All selections from Cold Heat: Heavy Funk Rarities 1968-1974 (Vol 1) (Now Again, 2005)
- Carleen and the Groovers: The Thing (snippet)
From 7″ (Music World, 1971). Also available on “Right On” EP.
Leroy & The Drivers: Sad Chicken
From 7″ (Duo, 1967)
When my man Egon first dropped The Funky 16 Corners a few years back, the bar on funk compilations was irrevocably changed. Instead of pseudo-bootlegs filled with hot tunes but no information, Egon showed that it was possible – with the right kind of patience and dedication – to get everything right: artist biographies, recording histories and of course, the best music possible. You’ve seen a sea change since in the world of funk anthologies – everyone (well, almost everyone) tries to do their homework and put artists and songs in context (kind of like what we do here…but not as half-assed).
Egon’s rolled out his new funk comp with little to no fanfare – Now and Again and Stones Throw juggles so much these days, it’s hard for any one project to get that much attention. However, for fans of that funky stuff, Cold Heat is the proud heir to the Funky 16 legacy…offering another 16 tracks of head-splitting funk jams. I pulled out a selection of my personal favorites, starting with…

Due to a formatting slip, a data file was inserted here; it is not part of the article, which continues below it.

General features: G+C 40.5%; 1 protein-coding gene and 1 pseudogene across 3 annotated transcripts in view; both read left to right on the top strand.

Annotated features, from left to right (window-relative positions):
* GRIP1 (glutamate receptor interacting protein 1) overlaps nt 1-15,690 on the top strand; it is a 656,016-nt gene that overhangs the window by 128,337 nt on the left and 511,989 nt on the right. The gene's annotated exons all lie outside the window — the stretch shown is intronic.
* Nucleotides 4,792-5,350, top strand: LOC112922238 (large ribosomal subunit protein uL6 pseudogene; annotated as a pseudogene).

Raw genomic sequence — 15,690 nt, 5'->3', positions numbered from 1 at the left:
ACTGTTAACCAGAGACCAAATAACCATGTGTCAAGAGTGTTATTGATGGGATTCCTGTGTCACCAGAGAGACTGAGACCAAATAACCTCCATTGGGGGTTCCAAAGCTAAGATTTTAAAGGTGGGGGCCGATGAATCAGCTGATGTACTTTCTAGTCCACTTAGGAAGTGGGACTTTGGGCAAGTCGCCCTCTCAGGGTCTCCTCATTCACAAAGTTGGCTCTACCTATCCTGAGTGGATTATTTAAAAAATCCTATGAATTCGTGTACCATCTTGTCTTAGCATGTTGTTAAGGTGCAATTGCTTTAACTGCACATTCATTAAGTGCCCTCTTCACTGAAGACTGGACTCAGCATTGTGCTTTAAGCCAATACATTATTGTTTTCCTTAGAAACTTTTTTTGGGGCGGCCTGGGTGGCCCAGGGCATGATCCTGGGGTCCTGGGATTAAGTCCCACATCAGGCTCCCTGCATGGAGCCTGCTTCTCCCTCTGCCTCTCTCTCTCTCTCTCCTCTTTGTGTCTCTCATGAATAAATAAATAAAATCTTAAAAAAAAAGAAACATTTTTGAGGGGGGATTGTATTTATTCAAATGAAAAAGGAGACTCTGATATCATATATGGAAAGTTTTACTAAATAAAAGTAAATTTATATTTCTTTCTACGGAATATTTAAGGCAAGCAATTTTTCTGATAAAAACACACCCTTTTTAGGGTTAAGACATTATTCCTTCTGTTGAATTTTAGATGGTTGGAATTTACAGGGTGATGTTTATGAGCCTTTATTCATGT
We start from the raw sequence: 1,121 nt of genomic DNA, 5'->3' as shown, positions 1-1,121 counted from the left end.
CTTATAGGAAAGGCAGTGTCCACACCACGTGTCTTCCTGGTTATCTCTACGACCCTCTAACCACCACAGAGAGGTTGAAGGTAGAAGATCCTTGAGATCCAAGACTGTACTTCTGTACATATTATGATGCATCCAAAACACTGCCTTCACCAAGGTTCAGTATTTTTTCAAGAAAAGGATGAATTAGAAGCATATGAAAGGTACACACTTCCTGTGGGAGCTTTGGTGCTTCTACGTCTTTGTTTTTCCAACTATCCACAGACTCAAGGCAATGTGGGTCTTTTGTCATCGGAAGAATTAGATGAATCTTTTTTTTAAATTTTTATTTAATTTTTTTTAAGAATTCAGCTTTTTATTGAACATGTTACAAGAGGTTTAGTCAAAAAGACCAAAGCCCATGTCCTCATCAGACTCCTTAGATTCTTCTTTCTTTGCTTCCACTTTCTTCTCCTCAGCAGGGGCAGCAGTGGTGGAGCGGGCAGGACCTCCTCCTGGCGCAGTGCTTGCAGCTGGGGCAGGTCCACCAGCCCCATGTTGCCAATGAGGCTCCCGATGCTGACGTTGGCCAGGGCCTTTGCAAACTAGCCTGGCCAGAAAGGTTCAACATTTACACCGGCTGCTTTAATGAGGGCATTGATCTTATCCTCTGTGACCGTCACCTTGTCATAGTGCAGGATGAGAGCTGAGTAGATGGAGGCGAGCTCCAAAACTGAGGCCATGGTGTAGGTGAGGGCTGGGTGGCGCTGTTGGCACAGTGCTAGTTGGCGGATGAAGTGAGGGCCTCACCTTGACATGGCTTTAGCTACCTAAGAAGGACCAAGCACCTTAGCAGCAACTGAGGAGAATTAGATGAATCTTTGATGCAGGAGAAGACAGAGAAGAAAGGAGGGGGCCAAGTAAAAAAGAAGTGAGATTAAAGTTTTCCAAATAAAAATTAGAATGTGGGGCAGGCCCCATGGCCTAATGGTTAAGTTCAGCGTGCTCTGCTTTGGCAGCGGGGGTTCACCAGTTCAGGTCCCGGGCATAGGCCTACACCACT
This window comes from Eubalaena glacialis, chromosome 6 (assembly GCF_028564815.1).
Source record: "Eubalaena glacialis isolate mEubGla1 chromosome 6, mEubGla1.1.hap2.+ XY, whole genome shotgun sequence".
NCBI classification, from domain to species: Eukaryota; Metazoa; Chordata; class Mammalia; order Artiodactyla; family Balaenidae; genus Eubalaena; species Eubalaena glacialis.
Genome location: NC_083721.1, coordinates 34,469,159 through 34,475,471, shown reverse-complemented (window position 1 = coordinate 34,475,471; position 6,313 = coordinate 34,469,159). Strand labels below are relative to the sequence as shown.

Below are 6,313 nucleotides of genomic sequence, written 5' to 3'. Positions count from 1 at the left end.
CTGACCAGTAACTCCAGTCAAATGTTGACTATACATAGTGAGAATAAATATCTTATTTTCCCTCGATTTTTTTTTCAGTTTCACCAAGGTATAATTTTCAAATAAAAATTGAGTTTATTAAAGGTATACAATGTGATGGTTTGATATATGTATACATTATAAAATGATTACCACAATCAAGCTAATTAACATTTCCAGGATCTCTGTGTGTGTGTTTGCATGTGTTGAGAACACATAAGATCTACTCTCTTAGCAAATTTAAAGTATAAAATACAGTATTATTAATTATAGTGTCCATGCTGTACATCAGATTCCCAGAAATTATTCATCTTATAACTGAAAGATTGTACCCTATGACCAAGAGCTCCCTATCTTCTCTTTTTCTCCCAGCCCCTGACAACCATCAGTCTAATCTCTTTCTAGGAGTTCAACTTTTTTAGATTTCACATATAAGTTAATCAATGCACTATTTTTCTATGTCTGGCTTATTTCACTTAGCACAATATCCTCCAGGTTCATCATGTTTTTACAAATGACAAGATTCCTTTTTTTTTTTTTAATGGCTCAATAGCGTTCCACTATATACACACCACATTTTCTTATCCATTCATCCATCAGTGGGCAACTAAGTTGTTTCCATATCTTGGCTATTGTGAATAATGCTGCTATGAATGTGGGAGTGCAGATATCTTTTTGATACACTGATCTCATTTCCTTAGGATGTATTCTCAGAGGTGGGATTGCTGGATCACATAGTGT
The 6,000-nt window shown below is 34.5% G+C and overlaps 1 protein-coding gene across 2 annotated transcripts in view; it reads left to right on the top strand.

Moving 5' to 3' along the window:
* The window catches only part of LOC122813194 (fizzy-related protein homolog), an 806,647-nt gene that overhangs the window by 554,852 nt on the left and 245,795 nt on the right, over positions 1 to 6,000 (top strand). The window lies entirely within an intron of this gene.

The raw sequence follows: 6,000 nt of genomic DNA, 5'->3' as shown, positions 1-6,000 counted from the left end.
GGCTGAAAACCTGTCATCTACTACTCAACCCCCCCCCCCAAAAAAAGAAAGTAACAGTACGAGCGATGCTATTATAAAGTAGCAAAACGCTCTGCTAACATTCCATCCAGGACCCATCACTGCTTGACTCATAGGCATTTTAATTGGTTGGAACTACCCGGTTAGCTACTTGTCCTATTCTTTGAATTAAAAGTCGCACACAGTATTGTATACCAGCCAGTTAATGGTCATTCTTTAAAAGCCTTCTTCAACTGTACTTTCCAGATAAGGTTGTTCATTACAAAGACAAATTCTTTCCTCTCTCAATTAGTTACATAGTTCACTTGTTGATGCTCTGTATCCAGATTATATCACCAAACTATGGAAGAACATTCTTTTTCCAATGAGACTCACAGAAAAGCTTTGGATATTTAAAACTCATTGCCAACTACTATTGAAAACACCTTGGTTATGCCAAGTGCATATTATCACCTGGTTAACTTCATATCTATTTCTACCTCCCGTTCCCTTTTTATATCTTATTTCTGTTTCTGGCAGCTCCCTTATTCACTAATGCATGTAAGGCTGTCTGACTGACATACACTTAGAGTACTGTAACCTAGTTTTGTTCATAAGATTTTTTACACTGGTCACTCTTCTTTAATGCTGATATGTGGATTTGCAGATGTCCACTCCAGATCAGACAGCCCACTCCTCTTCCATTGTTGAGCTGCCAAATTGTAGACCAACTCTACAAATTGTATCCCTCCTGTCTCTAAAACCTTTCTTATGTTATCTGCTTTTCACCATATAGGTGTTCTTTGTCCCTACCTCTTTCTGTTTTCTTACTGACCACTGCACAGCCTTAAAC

Carleen and The Groovers’ “The Thing” isn’t anywhere as famous as “Can We Rap” – the group’s biggest hit – but its sparse simplicity is just as enticing. Everything gets stripped down to the most necessary elements: the guitar, a small horn section, a bass line, and some fatback drums. This does more with less.
It was only right to include a taste of the title track, an uber-obscure B-side to a Northern Soul 45 which kicks up the tempo a notch but still keeps things simple and uncluttered. Dig on that vamping organ twisting underneath.
I’m a huge fan of the Kashmere Stage Band (their long, long awaited compilation is coming out soon too – check for that)…how can you front on the best goddamn high school band, ever? Straight outta Houston, Kashmere was the brainchild of Conrad Johnson who lead the band for years and was responsible for its sophisticated soul n’ funk sound. This song has them covering Dennis Coffey’s b-boy classic, “Scorpio” complete with that wicked drum and bassline section in the middle. Get stung.
Last but not least, I included a full version of Chicago’s Leroy and the Drivers’ “Sad Chicken,” a song previous released on Now and Again 7″. It’s a fantastic funk cut – striking a tight, midtempo groove, firmly fixed in the pocket, but still introduces some psychedelic elements before the last bridge.